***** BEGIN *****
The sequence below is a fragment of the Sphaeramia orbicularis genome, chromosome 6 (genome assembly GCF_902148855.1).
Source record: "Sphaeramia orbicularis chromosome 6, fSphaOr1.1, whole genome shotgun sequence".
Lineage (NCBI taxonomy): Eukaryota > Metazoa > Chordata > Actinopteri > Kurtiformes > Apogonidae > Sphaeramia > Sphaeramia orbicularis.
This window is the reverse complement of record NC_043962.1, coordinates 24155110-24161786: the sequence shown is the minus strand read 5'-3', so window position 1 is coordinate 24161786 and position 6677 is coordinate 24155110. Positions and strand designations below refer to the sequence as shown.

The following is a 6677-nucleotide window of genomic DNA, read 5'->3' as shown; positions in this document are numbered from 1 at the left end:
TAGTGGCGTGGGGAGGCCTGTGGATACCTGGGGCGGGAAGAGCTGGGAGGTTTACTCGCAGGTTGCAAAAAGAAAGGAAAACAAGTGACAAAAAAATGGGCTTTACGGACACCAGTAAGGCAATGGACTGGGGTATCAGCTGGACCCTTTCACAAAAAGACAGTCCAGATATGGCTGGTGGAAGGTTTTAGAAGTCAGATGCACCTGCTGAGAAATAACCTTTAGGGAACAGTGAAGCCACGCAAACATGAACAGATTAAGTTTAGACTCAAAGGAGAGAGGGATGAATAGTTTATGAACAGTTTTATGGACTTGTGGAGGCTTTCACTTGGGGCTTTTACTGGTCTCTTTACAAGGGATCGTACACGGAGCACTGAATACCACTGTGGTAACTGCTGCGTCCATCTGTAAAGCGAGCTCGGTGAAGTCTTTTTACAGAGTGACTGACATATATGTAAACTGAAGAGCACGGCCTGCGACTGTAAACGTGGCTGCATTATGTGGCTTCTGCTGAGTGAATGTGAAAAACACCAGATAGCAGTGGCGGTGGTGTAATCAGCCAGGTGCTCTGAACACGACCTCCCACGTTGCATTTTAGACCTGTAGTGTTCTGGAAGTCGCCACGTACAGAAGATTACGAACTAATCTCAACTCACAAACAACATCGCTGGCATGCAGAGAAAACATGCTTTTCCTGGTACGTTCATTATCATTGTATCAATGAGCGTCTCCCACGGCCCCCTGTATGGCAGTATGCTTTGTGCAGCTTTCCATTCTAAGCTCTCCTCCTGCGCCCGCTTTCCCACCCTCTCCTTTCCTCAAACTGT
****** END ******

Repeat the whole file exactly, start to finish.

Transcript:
The sequence below is a fragment of the Sphaeramia orbicularis genome, chromosome 6 (genome assembly GCF_902148855.1).
Source record: "Sphaeramia orbicularis chromosome 6, fSphaOr1.1, whole genome shotgun sequence".
Lineage (NCBI taxonomy): Eukaryota > Metazoa > Chordata > Actinopteri > Kurtiformes > Apogonidae > Sphaeramia > Sphaeramia orbicularis.
This window is the reverse complement of record NC_043962.1, coordinates 24155110-24161786: the sequence shown is the minus strand read 5'-3', so window position 1 is coordinate 24161786 and position 6677 is coordinate 24155110. Positions and strand designations below refer to the sequence as shown.

The following is a 6677-nucleotide window of genomic DNA, read 5'->3' as shown; positions in this document are numbered from 1 at the left end:
TAGTGGCGTGGGGAGGCCTGTGGATACCTGGGGCGGGAAGAGCTGGGAGGTTTACTCGCAGGTTGCAAAAAGAAAGGAAAACAAGTGACAAAAAAATGGGCTTTACGGACACCAGTAAGGCAATGGACTGGGGTATCAGCTGGACCCTTTCACAAAAAGACAGTCCAGATATGGCTGGTGGAAGGTTTTAGAAGTCAGATGCACCTGCTGAGAAATAACCTTTAGGGAACAGTGAAGCCACGCAAACATGAACAGATTAAGTTTAGACTCAAAGGAGAGAGGGATGAATAGTTTATGAACAGTTTTATGGACTTGTGGAGGCTTTCACTTGGGGCTTTTACTGGTCTCTTTACAAGGGATCGTACACGGAGCACTGAATACCACTGTGGTAACTGCTGCGTCCATCTGTAAAGCGAGCTCGGTGAAGTCTTTTTACAGAGTGACTGACATATATGTAAACTGAAGAGCACGGCCTGCGACTGTAAACGTGGCTGCATTATGTGGCTTCTGCTGAGTGAATGTGAAAAACACCAGATAGCAGTGGCGGTGGTGTAATCAGCCAGGTGCTCTGAACACGACCTCCCACGTTGCATTTTAGACCTGTAGTGTTCTGGAAGTCGCCACGTACAGAAGATTACGAACTAATCTCAACTCACAAACAACATCGCTGGCATGCAGAGAAAACATGCTTTTCCTGGTACGTTCATTATCATTGTATCAATGAGCGTCTCCCACGGCCCCCTGTATGGCAGTATGCTTTGTGCAGCTTTCCATTCTAAGCTCTCCTCCTGCGCCCGCTTTCCCACCCTCTCCTTTCCTCAAACTGT